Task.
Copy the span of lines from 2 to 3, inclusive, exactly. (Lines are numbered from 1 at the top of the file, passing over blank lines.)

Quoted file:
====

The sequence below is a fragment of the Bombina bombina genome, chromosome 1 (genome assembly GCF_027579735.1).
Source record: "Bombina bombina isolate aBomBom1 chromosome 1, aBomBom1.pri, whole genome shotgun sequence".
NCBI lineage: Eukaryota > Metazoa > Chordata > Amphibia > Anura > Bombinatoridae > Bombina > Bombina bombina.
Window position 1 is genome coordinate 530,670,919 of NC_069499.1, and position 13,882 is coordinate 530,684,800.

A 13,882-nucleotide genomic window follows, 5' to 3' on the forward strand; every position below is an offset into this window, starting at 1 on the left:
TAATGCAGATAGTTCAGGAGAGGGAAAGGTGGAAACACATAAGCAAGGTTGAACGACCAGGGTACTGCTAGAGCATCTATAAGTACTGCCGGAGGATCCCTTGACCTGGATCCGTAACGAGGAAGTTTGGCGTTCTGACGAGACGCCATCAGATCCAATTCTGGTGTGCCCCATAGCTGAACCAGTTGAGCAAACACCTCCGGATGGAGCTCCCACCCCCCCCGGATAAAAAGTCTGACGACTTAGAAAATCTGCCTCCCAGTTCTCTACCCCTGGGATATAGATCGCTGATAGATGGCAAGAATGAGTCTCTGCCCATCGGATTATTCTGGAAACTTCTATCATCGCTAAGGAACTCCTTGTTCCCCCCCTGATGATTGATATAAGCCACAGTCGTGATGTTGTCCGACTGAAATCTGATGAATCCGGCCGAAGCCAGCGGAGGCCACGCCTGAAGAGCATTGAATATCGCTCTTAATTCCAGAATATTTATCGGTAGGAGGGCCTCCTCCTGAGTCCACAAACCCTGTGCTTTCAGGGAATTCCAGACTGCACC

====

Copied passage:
Source record: "Bombina bombina isolate aBomBom1 chromosome 1, aBomBom1.pri, whole genome shotgun sequence".
NCBI lineage: Eukaryota > Metazoa > Chordata > Amphibia > Anura > Bombinatoridae > Bombina > Bombina bombina.